Gone the times when nations battled
For this Helen of the west.
Gone the days when strife and discord
dimmed her children's toil and rest.
Dawns at last a brighter day,
stretches out a glad new way.
May the good Lord bless our island,
guard her sons from woe and harm.
May our people live united,
strong in soul and strong in arm.
Justice, Truth and Charity,
our ideal forever be!
The East Caribbean dollar is the official currency in circulation in Saint Lucia. The currency is used in six other Eastern Caribbean states namely Saint Vincent and the Grenadines, Montserrat, Antigua and Barbuda, Grenada, Saint Kitts and Nevis, and the Dominican Republic. Production, issuance, and regulation of the currency are done by the Eastern Caribbean Central Bank. When the currency was introduced, it was in the form of bank notes in the values of 1, 5, 20, and 100 dollars. All of the notes bore the image of Queen Elizabeth II. The first East Caribbean dollar coins were not issued until 1981. The lowest coin value is 1 cent and the highest coin value is one dollar. In 2012, new banknotes with enhanced features such as braille characters were issued to help visually handicapped users.
Although the East Caribbean dollar is the official legal tender in Saint Lucia, traders often use other international currencies such as the US dollar, Canadian dollar, and the British pound in their businesses. The East Caribbean dollar has been a stable currency throughout the four decades it has been in circulation. The currency has a fixed exchange rate to the US dollar at 2.7 East Caribbean dollars for 1 US dollar. Electronic money is also commonly used in the country’s popular tourist resorts.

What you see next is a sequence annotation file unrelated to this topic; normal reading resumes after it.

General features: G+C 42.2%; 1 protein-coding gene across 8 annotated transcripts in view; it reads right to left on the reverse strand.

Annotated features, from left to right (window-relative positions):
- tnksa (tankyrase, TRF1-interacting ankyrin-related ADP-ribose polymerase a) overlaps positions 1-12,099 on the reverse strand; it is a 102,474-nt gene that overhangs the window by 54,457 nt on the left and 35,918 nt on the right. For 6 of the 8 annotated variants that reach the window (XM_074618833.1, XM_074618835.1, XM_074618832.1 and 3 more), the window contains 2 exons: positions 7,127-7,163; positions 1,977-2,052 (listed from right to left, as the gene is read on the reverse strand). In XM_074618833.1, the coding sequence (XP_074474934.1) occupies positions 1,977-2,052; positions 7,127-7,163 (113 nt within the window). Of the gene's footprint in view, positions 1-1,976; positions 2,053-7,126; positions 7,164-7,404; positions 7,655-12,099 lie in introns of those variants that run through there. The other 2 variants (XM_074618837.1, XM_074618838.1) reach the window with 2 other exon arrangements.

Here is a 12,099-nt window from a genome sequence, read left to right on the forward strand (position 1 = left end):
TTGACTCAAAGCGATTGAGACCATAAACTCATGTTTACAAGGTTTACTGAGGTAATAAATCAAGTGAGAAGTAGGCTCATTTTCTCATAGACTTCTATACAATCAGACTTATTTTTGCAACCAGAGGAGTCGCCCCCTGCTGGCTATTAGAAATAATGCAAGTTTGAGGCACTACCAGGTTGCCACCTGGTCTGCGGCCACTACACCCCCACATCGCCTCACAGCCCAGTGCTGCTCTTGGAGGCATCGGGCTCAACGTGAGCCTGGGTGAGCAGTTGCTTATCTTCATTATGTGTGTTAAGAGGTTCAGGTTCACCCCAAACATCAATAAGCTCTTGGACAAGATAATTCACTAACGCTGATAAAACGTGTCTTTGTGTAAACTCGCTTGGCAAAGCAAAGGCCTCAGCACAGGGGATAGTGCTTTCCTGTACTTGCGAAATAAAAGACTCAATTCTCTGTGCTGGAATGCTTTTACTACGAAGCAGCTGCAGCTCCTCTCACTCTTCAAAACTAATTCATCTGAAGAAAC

The first formal currency to circulate in Saint Lucia was the Saint Lucia livre which was introduced by French authorities. Subsequently, the island adopted the Mexican and Spanish dollars which were the currencies in circulation in most Caribbean nations during the 17th and 18th centuries. After Great Britain had gained control of Saint Lucia, the authorities introduced British Sterling coins as the official currency on the island in 1851. Despite the introduction of British Sterling coinage, Saint Lucia continued to trade using Mexican and Spanish dollars alongside the Sterling. The Mexican and Spanish dollar coins stopped circulating after the international crisis in the production of silver coins occurred in 1873. Similarly, in 1955, the British Sterling coins stopped circulating and were subsequently substituted by the British West Indies dollar.The British West Indies dollar had been circulating in most Eastern Caribbean nations before it was introduced in Saint Lucia. The new currency was issued and regulated by the British Caribbean Currency Board (BCCB). The reason for the introduction of the currency by the British authorities was to have a uniform currency for all of its colonies in the West Indies and Eastern Caribbean. In 1964, Jamaica, Trinidad, and Tobago led the attempt to use a single currency which led to the collapse of the British West Indies dollar. One year later, Saint Lucia abandoned the British West Indies dollar for the newly created currency, the East Caribbean dollar.